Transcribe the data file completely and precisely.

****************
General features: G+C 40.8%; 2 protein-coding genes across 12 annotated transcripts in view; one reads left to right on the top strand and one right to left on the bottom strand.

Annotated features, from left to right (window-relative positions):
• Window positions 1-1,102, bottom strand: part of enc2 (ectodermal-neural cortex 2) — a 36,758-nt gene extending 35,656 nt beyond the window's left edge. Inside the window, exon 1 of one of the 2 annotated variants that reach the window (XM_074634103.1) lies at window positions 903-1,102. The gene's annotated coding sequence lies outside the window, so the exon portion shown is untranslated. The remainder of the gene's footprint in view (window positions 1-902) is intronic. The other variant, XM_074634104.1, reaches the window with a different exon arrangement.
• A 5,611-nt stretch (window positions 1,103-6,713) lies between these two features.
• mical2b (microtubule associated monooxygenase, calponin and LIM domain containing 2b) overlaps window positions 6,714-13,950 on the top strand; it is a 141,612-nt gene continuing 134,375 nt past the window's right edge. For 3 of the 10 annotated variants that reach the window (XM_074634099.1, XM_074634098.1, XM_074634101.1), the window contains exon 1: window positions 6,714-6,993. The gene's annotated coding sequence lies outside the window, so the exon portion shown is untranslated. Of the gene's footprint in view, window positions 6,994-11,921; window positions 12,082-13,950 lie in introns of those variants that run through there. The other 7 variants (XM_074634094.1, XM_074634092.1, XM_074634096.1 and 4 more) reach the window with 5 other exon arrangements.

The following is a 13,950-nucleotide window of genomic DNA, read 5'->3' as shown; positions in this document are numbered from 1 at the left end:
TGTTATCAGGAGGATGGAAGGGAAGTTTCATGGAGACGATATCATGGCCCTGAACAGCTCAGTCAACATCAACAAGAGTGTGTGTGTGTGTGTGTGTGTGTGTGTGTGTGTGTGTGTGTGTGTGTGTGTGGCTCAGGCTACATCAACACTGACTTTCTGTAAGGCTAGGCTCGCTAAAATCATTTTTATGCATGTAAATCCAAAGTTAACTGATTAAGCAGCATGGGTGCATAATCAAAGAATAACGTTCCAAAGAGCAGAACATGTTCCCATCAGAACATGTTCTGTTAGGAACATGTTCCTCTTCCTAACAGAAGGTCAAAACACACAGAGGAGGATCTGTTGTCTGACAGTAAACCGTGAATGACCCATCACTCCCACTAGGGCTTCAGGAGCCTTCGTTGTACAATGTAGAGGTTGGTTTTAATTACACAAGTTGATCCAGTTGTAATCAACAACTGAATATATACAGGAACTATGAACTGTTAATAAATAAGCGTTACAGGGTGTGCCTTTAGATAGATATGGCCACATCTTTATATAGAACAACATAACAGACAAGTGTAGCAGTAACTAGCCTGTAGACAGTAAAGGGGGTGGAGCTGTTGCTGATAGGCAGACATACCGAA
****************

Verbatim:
General features: G+C 40.8%; 2 protein-coding genes across 12 annotated transcripts in view; one reads left to right on the top strand and one right to left on the bottom strand.

Annotated features, from left to right (window-relative positions):
• Window positions 1-1,102, bottom strand: part of enc2 (ectodermal-neural cortex 2) — a 36,758-nt gene extending 35,656 nt beyond the window's left edge. Inside the window, exon 1 of one of the 2 annotated variants that reach the window (XM_074634103.1) lies at window positions 903-1,102. The gene's annotated coding sequence lies outside the window, so the exon portion shown is untranslated. The remainder of the gene's footprint in view (window positions 1-902) is intronic. The other variant, XM_074634104.1, reaches the window with a different exon arrangement.
• A 5,611-nt stretch (window positions 1,103-6,713) lies between these two features.
• mical2b (microtubule associated monooxygenase, calponin and LIM domain containing 2b) overlaps window positions 6,714-13,950 on the top strand; it is a 141,612-nt gene continuing 134,375 nt past the window's right edge. For 3 of the 10 annotated variants that reach the window (XM_074634099.1, XM_074634098.1, XM_074634101.1), the window contains exon 1: window positions 6,714-6,993. The gene's annotated coding sequence lies outside the window, so the exon portion shown is untranslated. Of the gene's footprint in view, window positions 6,994-11,921; window positions 12,082-13,950 lie in introns of those variants that run through there. The other 7 variants (XM_074634094.1, XM_074634092.1, XM_074634096.1 and 4 more) reach the window with 5 other exon arrangements.

The following is a 13,950-nucleotide window of genomic DNA, read 5'->3' as shown; positions in this document are numbered from 1 at the left end:
TGTTATCAGGAGGATGGAAGGGAAGTTTCATGGAGACGATATCATGGCCCTGAACAGCTCAGTCAACATCAACAAGAGTGTGTGTGTGTGTGTGTGTGTGTGTGTGTGTGTGTGTGTGTGTGTGTGTGTGGCTCAGGCTACATCAACACTGACTTTCTGTAAGGCTAGGCTCGCTAAAATCATTTTTATGCATGTAAATCCAAAGTTAACTGATTAAGCAGCATGGGTGCATAATCAAAGAATAACGTTCCAAAGAGCAGAACATGTTCCCATCAGAACATGTTCTGTTAGGAACATGTTCCTCTTCCTAACAGAAGGTCAAAACACACAGAGGAGGATCTGTTGTCTGACAGTAAACCGTGAATGACCCATCACTCCCACTAGGGCTTCAGGAGCCTTCGTTGTACAATGTAGAGGTTGGTTTTAATTACACAAGTTGATCCAGTTGTAATCAACAACTGAATATATACAGGAACTATGAACTGTTAATAAATAAGCGTTACAGGGTGTGCCTTTAGATAGATATGGCCACATCTTTATATAGAACAACATAACAGACAAGTGTAGCAGTAACTAGCCTGTAGACAGTAAAGGGGGTGGAGCTGTTGCTGATAGGCAGACATACCGAA